George Grossmith Quotes in Topsy-Turvy (1999)


George Grossmith Quotes:

  • [rehearsing a scene]

    George Grossmith: [annoyed] "Well, a nice mess you've got us into, with your nodding head, and the deference due to a man of pedigree!"

    Gilbert: Mr. Grossmith, you are under sentence of death, "by something lingering, either boiling oil or melted lead." Kindly bear that in mind.

  • Wilhelm: Mr. Grossmith, kindly oblige me by removing your hat.

    George Grossmith: Why, sir? Are you ready for me?

    Wilhelm: Would that I were, sir. And, I'll thank you not to refer to my designs as "vulgar", Mr. Lely.

    Durward Lely: Mr. Wilhelm, to my eyes, your designs are not only vulgar, but obscene!

    Wilhelm: How DARE you, sir?

    Gilbert: Strong words, Lely - what the deuce do you mean?

    Durward Lely: Mr. Gilbert, I am a respectably married man and I love my wife dearly. Now, one of the few pleasures that she has enjoyed since the untimely demise of my beloved mother-in-law is to watch me perform upon the stage. But, I am not prepared to allow her to suffer the embarrassment of seeing me flaunted before the public like a half-dressed, performing dog!

    Gilbert: You have my sympathies, Lely. Unfortunately, your avocation as an actor compels you, on occasion, to endure the most ignominious indignities, to which Grossmith will doubtless testify.

    George Grossmith: Without question, sir.

  • Gilbert: You, do?

    [referring to the chorus members belief that the Mikado song should not have been cut]

    Mr. Price: Yes, sir, we do so.

    Female Chorus Member: Yes, especially after all our extremely hard work and of course, Mr. Temple's.

    Gilbert: I'm very sorry for you, but as we all know, it's an unjust world.

    Male Chorus Member: We all feel it would have been a great benefit to the opera.

    Female Chorus Member: And it's fair for it to be left to the audience to decide.

    Gilbert: Is this the considered opinion of you all?

    Chorus Members: It is, sir.

    Mr. Kent: I am not a party to this, Mr. Gilbert.

    Gilbert: Ah, Mr. Kent, as ever the sole voice of reason!

    Gilbert: [to Temple, who has unexpectedly come upon the meeting of Gilbert and the chorus members] Mr. Temple, what do you make of this occurrence?

    Richard Temple: I do beg your pardon Mr. Gilbert, but I have absolutely no idea of what is taking place.

    Gilbert: There has been a request that your song be reinstated.

    Richard Temple: Ah.


    Richard Temple: Ah.

    Gilbert: A most forceful request, I have to say.

    [George Grossmith also comes unexpectedly upon the crowd]

    George Grossmith: [to the crowd members] Afternoon, afternoon, please give way.

    [seeing Gilbert]

    George Grossmith: Ah! Beg pardon, sir.

    Gilbert: This is surprising, indeed, ladies and gentlemen, somewhat overwhelming.

    Gilbert: [to Temple] Temple, would you be prepared to sing this song at this evening's performance?

    Richard Temple: Yes, sir, I would.

    Gilbert: [after long hesitation] Then please be so good as to do so.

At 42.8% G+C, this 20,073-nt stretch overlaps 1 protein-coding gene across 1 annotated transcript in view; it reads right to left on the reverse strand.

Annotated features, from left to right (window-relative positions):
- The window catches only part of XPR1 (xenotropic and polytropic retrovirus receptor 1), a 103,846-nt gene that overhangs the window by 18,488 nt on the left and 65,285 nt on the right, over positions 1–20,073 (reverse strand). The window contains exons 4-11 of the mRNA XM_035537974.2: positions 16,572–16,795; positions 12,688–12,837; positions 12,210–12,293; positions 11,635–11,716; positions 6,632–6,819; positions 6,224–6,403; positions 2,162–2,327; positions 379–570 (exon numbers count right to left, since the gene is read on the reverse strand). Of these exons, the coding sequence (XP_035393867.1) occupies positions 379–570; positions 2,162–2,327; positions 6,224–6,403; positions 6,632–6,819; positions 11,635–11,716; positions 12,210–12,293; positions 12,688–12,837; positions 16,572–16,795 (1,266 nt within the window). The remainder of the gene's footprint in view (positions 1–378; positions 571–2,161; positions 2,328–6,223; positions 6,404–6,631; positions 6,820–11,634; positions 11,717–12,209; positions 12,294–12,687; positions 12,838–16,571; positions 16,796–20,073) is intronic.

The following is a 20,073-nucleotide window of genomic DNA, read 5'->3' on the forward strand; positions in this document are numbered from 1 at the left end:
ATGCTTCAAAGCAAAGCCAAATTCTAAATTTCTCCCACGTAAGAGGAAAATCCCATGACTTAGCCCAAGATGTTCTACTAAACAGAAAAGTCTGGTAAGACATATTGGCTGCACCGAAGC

[Chorus members laugh, cheer and applaud]

    Gilbert: Rehearsals will commence in five minutes!

    Male Chorus Member: Congratulations, Temple!

  • George Grossmith: [of the Japanese fan] I'm sure I've seen this on a vase somewhere.

  • George Grossmith: I have a meeting with Carte this afternoon.

    George Grossmith: At what hour?

    Rutland Barrington: Five o'clock.

    George Grossmith: Curious. I am to meet with him at half-past four.

    Durward Lely: Strange, I DON'T have a meeting with him at four o'clock.

    Rutland Barrington: It is my firm intention to prise open his purse.

    George Grossmith: It will take a far stronger man than you, Mr. Barrington, to fulfill that herculean labour.

    Rutland Barrington: [chuckles] And what's your mission, Captain Grossmith?

    George Grossmith: Oh, there are certain little matters.

  • Gilbert: Thus. The traditional Japanese posture adopted by well-meaning, but misguided, underlings upon the departure of their august superiors.

    George Grossmith: Would that be a recognised Japanese attitude, sir?

    Gilbert: Not as yet, Grossmith, but I have every confidence that it shall become one.

  • George Grossmith: The Hottentot in the desert doesn't play cricket. His natural habitation being the jungly-bungly tree, he is as yet hardly able to walk upright, don't you know.

  • Gilbert: You have my sympathies, Lely. But unfortunately your avocation as an actor compels you on occasion to endure the most ignominious indignities, as Grossmith will doubtless testify.

    George Grossmith: Without question, sir.

  • [Seymour, the stage manager, fills in Lely's part during a rehearsal]

    Mr. Seymour, Production Manager: [reading from the script, over-acting] Oh, but it's too late! I'm a dead man, and I'm off for my honeymoon.

    [Barrington falls about laughing]

    George Grossmith: Uncanny, is it not?

    Gilbert: Mr. Seymour, please inform Mr. Lely that his services will no longer be required.

  • George Grossmith: [In rehearsals as Koko, and pronouncing a word wrongly] Is this a time for airy persiflidge?

    Gilbert: *Persiflage*, Grossmith.

    George Grossmith: Is it?

    Gilbert: It is.

    George Grossmith: Is this a time for airy persiflage? Doesn't sound right to me.

    Gilbert: Persiflage, mirage, fromage.

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